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Currently I'm working on an NES emulator and I'm working on the CPU core. I've searched all over the internet, but I can't find the right keywords find the answer to my question, so I thought I'd ask it here. What I have is seven booleans that act as my processor status flags. The current opcode I'm working on wants me to push the processor status flags to the stack. My stack is of the unsigned char datatype. I thought I would be able to smash the booleans together like this:

bool C, Z, I, D, B, V, N;
unsigned char example;

example = {C, Z, I, D, B, V, N, 0};

That didn't work, so how do I go about putting all of my boolean processor status flags into an unsigned char datatype so I can push the flags onto my stack?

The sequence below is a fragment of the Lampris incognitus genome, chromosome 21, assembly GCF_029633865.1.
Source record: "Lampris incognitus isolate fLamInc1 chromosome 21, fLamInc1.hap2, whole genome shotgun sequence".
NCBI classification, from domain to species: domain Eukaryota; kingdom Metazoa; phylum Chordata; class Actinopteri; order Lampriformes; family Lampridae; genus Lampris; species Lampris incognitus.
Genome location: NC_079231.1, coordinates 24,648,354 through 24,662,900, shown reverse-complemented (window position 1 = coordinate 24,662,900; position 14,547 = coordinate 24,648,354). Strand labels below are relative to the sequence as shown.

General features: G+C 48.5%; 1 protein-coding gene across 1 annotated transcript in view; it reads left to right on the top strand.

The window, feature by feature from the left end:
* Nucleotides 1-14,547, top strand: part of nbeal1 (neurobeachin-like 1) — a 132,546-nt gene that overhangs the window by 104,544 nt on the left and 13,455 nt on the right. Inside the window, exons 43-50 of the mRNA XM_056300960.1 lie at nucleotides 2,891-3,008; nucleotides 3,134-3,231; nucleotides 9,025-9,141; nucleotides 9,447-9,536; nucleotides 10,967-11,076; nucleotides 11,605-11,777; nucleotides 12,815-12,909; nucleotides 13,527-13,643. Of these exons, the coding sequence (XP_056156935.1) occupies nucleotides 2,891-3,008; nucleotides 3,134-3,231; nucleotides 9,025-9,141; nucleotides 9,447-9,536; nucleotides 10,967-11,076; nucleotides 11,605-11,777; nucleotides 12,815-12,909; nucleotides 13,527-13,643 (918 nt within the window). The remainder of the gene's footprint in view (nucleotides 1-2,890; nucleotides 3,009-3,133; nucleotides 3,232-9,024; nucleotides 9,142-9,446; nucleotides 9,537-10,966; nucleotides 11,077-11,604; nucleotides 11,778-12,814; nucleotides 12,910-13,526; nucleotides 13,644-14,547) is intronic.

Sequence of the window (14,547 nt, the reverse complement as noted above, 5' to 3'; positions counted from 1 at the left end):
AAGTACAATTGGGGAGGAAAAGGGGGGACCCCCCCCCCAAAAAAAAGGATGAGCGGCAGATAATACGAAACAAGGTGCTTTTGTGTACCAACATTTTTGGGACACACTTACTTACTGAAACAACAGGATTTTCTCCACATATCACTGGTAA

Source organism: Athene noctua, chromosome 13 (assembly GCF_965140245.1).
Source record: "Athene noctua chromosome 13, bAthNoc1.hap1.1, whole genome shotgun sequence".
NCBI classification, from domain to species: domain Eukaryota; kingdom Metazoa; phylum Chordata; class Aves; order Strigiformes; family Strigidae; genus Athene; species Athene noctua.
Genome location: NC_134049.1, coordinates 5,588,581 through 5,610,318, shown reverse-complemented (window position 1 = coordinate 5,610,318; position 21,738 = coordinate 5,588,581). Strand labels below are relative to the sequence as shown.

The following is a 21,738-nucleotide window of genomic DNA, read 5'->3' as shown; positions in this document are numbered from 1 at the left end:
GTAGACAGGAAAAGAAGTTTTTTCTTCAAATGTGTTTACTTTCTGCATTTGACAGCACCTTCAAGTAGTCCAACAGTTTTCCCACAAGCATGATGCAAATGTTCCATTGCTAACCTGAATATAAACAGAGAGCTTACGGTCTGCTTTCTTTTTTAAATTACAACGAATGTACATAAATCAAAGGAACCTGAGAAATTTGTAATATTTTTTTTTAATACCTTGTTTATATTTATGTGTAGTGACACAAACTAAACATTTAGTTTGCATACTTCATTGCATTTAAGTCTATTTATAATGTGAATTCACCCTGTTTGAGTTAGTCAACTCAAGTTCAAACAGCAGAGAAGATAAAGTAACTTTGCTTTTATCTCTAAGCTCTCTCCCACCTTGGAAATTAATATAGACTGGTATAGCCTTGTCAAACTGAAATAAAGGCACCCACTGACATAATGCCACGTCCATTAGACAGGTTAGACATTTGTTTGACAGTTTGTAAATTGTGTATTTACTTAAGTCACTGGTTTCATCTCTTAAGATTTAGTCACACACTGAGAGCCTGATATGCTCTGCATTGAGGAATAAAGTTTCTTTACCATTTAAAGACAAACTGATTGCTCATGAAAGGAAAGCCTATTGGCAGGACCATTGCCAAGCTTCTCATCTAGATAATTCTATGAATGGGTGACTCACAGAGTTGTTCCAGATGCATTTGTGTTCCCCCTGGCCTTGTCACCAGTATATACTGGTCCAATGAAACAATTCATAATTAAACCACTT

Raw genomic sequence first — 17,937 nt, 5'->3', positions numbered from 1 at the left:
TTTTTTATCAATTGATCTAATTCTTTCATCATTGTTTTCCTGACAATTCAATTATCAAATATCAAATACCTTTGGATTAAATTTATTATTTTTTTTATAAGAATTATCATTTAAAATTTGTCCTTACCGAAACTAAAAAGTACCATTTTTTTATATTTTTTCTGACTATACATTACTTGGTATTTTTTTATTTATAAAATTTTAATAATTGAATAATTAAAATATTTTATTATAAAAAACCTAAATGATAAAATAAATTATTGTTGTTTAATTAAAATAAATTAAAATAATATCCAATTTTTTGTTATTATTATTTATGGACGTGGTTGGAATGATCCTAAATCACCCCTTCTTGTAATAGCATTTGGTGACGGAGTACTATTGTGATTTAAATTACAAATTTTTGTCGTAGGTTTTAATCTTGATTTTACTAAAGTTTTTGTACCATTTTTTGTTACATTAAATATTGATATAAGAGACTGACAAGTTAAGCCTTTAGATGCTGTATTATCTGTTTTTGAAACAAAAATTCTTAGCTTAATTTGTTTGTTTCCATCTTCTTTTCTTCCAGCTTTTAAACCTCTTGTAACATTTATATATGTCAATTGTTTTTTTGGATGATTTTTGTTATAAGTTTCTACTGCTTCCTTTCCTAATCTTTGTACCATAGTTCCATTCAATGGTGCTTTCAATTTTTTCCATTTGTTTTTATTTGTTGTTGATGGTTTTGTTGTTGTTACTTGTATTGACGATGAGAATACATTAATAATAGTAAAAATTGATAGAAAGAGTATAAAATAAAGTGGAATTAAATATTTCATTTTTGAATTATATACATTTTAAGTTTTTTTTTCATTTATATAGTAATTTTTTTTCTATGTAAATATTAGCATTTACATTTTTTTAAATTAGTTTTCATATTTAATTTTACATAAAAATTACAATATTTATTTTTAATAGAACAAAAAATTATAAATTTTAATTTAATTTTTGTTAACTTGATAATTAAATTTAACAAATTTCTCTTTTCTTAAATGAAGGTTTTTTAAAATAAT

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Have you considered using bit fields in some way? – Bathsheba Jul 3 '13 at 7:14

6 Answers 6

enum { C=0x01, Z=0x02, I=0x04, D=0x08,
       B=0x10, V=0x20, N=0x40 };
unsigned char flags = 0;

This works because only one bit is set in each constant. To determine whether the flag is set, use (flags & FLAGNAME) like (flags & C) to determine if it is set. Be careful not to get the bitwise AND (&) I used confused with the Boolean/logical AND (&&). The && operator won't work in place of the & operator. To set a flag, use (flags |= FLAGNAME) and to unset it, use flags &= ~FLAGNAME;. Adjust the constants for the correct order, so the NES instruction can properly check the flags. After all, if they're not in the correct order, the wrong flag values may be used, which obviously would be a problem.

Also, don't forget the parentheses. The bitwise operators have very low precedence, so parentheses around the expression are essential.

If you don't know about the bitwise operators, they are worth reading up on.